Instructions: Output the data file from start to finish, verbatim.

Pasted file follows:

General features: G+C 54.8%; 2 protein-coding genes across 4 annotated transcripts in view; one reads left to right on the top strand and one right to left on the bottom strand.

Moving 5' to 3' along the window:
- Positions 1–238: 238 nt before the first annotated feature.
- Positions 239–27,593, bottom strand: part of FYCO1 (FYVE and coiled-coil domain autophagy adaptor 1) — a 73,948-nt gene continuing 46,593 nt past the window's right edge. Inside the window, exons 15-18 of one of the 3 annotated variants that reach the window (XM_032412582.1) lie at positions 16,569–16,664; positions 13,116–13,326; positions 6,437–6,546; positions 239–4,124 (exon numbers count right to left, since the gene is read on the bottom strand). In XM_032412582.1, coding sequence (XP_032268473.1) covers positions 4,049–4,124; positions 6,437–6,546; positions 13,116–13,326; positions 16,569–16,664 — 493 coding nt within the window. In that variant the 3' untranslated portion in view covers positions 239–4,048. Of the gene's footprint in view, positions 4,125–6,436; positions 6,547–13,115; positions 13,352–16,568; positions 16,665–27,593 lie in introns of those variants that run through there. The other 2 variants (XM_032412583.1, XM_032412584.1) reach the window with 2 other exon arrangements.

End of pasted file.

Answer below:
General features: G+C 54.8%; 2 protein-coding genes across 4 annotated transcripts in view; one reads left to right on the top strand and one right to left on the bottom strand.

Moving 5' to 3' along the window:
- Positions 1–238: 238 nt before the first annotated feature.
- Positions 239–27,593, bottom strand: part of FYCO1 (FYVE and coiled-coil domain autophagy adaptor 1) — a 73,948-nt gene continuing 46,593 nt past the window's right edge. Inside the window, exons 15-18 of one of the 3 annotated variants that reach the window (XM_032412582.1) lie at positions 16,569–16,664; positions 13,116–13,326; positions 6,437–6,546; positions 239–4,124 (exon numbers count right to left, since the gene is read on the bottom strand). In XM_032412582.1, coding sequence (XP_032268473.1) covers positions 4,049–4,124; positions 6,437–6,546; positions 13,116–13,326; positions 16,569–16,664 — 493 coding nt within the window. In that variant the 3' untranslated portion in view covers positions 239–4,048. Of the gene's footprint in view, positions 4,125–6,436; positions 6,547–13,115; positions 13,352–16,568; positions 16,665–27,593 lie in introns of those variants that run through there. The other 2 variants (XM_032412583.1, XM_032412584.1) reach the window with 2 other exon arrangements.